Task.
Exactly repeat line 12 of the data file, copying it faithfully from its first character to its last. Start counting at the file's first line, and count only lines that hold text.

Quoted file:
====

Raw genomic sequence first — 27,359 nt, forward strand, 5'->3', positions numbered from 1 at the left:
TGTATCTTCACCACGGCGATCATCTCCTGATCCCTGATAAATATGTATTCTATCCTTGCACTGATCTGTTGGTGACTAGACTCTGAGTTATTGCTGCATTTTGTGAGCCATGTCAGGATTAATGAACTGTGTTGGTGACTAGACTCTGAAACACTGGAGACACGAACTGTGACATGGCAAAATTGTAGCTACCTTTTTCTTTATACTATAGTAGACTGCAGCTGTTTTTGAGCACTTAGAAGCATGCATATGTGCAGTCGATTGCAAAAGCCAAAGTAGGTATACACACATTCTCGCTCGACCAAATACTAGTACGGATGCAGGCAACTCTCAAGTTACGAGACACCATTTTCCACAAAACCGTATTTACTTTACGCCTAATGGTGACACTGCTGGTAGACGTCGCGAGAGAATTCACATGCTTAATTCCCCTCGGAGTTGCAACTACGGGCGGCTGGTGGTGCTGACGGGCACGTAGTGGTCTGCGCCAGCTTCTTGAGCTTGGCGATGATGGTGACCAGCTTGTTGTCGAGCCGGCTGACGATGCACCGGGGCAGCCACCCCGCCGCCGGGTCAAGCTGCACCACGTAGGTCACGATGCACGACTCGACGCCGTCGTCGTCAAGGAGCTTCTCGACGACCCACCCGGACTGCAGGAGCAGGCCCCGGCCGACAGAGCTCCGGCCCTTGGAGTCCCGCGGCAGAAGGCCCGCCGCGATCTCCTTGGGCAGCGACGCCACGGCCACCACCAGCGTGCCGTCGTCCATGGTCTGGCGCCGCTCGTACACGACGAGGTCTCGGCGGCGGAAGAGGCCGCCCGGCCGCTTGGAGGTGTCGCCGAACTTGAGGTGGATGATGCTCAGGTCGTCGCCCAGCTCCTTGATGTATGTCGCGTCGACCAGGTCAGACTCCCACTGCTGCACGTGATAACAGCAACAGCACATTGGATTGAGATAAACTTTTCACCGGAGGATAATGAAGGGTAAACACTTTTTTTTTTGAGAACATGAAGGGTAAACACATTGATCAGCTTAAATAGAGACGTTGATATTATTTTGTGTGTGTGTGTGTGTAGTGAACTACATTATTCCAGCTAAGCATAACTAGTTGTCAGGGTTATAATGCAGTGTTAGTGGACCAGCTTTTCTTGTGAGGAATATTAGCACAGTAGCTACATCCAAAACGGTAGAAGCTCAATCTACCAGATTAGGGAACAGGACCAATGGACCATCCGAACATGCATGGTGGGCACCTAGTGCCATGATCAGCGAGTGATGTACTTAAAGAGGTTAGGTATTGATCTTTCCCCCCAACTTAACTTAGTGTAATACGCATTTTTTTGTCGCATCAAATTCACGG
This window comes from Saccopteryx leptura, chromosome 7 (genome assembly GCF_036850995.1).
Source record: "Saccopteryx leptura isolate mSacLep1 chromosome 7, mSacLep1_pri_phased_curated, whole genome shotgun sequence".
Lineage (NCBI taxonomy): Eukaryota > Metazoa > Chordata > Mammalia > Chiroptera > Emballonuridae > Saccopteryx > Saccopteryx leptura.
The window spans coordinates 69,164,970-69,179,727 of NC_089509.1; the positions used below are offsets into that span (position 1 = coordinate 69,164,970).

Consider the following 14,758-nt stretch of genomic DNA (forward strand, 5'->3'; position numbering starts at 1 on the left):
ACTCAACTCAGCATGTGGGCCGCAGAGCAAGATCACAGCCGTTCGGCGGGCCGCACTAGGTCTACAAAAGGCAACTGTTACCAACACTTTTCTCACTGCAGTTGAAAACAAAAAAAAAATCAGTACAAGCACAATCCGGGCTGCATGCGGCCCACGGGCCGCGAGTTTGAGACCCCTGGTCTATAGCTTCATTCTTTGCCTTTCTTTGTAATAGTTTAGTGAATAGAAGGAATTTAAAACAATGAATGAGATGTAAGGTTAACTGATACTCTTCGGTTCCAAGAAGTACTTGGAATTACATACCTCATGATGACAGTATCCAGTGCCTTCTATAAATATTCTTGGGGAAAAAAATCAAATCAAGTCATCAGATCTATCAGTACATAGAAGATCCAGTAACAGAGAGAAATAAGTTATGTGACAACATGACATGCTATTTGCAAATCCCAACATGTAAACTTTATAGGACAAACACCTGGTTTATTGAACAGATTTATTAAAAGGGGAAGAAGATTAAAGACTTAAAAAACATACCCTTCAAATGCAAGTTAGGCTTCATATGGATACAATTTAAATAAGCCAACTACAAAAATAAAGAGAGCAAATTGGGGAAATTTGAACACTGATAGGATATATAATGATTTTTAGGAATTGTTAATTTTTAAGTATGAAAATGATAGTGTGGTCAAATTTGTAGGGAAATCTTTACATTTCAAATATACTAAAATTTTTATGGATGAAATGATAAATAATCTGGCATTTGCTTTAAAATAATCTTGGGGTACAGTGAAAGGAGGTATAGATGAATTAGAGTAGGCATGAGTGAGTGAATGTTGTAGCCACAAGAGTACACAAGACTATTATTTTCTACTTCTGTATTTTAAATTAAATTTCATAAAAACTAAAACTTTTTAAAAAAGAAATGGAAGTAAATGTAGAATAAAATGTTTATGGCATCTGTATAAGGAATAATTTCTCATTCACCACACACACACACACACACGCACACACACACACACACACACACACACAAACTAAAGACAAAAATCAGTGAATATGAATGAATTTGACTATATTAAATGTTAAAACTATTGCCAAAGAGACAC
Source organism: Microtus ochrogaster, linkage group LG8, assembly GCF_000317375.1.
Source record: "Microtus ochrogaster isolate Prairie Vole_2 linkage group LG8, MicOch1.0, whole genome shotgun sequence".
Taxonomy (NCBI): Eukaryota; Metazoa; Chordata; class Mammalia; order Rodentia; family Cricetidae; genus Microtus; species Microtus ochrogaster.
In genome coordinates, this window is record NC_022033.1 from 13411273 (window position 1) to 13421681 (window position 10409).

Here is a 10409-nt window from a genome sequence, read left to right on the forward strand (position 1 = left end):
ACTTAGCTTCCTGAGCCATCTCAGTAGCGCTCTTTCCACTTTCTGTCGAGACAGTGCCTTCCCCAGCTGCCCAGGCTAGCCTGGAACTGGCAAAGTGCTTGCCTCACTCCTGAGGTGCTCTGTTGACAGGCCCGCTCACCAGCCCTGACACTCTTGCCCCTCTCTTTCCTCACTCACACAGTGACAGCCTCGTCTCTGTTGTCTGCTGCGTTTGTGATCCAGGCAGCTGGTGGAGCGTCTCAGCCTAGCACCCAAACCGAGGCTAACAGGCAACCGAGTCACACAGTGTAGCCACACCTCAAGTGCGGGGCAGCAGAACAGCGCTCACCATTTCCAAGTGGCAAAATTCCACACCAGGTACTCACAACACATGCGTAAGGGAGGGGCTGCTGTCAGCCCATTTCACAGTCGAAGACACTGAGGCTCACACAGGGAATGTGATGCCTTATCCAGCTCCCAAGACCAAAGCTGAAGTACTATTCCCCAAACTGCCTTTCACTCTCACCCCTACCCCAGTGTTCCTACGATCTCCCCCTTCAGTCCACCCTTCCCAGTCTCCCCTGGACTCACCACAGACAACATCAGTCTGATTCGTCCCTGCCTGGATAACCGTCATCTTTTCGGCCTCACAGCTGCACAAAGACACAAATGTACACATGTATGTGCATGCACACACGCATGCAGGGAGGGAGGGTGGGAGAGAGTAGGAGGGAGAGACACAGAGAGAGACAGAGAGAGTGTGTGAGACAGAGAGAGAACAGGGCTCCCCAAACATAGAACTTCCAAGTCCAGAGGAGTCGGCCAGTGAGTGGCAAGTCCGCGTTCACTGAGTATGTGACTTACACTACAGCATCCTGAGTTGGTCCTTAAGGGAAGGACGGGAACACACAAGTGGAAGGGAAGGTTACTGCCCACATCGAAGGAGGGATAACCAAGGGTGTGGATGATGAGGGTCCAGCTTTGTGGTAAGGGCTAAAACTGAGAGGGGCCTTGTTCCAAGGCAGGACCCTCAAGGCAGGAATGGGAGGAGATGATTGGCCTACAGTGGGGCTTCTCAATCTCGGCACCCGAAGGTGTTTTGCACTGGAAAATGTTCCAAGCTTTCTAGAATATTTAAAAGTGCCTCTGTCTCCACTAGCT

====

In genome coordinates, this window is record NC_022033.1 from 13411273 (window position 1) to 13421681 (window position 10409).